As I was writing this, I thought about the contrast between even Ryan and I. While he’s utterly uninterested in social media, he does have a mild love affair with his tech toys and makes frequent use of them to do business no matter where he is, while his wife, the Luddite, took approximately three years to learn to keep her phone charged on a regular basis.
In fact, you’d never read a post like this written by him. If this was his post, I’m sure it would be on the benefits of mobile technology and how we can use it to be more efficient and get things done no matter where we are. So there’s that.
Here’s a little glimpse into how we each use technology when it comes to running our businesses:
- Got my first smart phone in 2014.
- Texts. Mostly personal use, not business. And like I said, I’m sloooow.
- Voxer. I’m in one podcasting mastermind group (not frequent, just on and off) and then occasionally use to connect with a business partner and a couple blogging friends.
- Email. Ryan set up email access when he got this phone for me, but I don’t use it much. I actually detest writing emails on my phone, so it’s really just for when I have a few minutes stuck waiting somewhere (for an appointment, in a border lineup, etc.) and I want to be productive with my time. Otherwise, I only check email on my computer when I’m actually “working”. I also use the calendar to help me remember important appointments.
- Instagram. It’s really just for me personally, not for business.
- Facebook. I literally just added this to my phone a couple weeks ago, and again, not for business, but only so that I can push out Instagram photos to my personal Facebook account for friends and family while we travel. I’ll probably remove it when we’re home again.
- Nearness to mobile devices at any given time – It all depends. My phone is usually around, you know… somewhere. On my desk, up on a kitchen counter charging, in my purse halfway across the house. I’ll get to it, but it might take me a minute. At night, I sometimes use my phone for an alarm, putting it as far from my bed as possible (otherwise, I just rely on Ryan’s alarm or my all-natural alarm, otherwise known as my children).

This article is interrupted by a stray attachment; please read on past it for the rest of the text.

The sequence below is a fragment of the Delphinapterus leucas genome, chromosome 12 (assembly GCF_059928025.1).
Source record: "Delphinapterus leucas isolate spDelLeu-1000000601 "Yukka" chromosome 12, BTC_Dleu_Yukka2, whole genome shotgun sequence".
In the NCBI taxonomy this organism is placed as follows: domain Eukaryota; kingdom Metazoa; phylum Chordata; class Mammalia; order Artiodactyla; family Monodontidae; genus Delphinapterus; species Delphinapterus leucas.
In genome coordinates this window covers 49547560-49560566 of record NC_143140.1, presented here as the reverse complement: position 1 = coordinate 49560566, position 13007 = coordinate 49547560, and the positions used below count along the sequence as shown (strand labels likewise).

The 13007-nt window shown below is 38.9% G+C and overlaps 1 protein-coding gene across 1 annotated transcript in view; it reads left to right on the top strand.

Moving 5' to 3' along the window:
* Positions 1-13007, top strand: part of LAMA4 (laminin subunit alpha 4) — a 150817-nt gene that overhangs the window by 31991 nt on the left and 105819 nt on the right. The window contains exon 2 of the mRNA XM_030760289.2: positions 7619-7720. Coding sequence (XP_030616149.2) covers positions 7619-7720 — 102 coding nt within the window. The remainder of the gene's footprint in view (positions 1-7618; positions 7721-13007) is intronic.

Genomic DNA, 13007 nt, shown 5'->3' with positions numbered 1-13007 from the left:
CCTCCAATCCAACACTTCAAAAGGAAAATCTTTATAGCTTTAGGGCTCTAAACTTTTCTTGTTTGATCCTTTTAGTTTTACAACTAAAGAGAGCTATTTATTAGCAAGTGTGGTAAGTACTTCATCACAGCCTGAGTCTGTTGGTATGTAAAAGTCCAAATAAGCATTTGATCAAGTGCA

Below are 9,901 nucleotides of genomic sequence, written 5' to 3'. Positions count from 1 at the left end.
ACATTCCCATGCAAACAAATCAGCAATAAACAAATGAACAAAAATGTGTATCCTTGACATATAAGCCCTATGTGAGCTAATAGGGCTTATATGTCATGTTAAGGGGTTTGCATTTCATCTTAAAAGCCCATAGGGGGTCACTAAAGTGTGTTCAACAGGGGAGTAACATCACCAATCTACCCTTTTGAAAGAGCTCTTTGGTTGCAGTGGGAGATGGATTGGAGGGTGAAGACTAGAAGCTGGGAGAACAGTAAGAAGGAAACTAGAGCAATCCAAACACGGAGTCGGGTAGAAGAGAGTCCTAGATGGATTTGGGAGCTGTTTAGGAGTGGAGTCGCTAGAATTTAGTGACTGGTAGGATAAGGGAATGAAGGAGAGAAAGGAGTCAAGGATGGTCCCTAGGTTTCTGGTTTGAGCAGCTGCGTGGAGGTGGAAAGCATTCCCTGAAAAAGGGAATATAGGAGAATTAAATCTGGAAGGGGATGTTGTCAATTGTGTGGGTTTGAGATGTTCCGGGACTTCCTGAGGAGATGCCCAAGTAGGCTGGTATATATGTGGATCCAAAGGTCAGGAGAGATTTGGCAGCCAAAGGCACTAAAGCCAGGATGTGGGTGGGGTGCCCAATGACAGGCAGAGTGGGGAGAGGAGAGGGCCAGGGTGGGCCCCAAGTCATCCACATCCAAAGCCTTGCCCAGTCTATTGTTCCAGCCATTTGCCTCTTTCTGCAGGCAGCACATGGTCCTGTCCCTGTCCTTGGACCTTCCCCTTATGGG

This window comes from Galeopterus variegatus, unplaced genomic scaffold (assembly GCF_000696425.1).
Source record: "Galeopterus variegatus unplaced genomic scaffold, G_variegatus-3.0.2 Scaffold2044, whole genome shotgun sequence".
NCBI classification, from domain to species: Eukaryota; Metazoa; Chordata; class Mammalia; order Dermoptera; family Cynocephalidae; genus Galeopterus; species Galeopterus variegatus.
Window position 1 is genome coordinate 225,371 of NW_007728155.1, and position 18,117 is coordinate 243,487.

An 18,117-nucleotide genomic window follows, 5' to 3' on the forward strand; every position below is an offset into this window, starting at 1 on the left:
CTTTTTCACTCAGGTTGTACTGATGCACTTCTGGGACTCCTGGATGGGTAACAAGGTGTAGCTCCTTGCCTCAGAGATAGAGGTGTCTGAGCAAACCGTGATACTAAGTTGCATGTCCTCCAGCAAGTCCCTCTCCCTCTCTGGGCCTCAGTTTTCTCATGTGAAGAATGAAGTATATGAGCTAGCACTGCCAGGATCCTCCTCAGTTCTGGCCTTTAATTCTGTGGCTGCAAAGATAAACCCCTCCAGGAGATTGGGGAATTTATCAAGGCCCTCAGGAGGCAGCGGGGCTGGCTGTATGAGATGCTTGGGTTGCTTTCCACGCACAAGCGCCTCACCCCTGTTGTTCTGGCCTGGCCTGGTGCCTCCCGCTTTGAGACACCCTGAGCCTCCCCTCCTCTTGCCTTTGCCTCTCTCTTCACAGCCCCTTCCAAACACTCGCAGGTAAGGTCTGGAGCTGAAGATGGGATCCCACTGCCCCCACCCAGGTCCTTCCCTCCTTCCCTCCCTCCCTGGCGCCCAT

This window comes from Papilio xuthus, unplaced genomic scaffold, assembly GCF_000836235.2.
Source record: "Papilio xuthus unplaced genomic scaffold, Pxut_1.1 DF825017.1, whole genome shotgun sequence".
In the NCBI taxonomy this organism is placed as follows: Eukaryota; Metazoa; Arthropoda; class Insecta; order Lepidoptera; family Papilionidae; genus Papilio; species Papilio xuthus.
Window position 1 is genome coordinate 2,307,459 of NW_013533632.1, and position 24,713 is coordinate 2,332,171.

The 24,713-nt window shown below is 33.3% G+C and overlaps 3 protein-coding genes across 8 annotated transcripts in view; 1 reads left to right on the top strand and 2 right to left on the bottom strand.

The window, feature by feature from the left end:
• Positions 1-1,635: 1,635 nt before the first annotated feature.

- Has always had one of the latest iPhones for the past 4-5 years, not to mention an iPad for several years as well.
- Emails. He actually likes to check his email first thing in the morning from his iPad before going into his office to officially begin his day. It makes him feel like he’s getting a head start.
- Calendar. He plans his day and week out in detail and gets frequent notifications.
- iPad. He particularly loves to use his iPad as an alternative to bringing his laptop out with him. He finds that, although he can’t do everything on it, he can keep up with a lot of his work whenever he is out somewhere, and he checks it frequently.
- Phone. While I prefer to eventually get around to answering emails, Ryan prefers phone calls, by far. He feels like he can get much more accomplished in a quick call than a string of emails back and forth. He uses both his iPhone and iPad daily for phone and Skype calls, often with his earbuds while driving or while doing something else around the house.
- Texting and Voxing. With key team members only, for quick questions or responses.
- Social media. Nothing. Nada. He checks his Facebook account about once per year, and has never added any social media accounts to his phone or iPad.
- Nearness to mobile devices at any given time – Very close. Usually the phone is in his pocket or on his desk in front of him, and the iPad isn’t far off. He sleeps with all three (phone, iPad, and laptop) in the bedroom, often right beside his bed.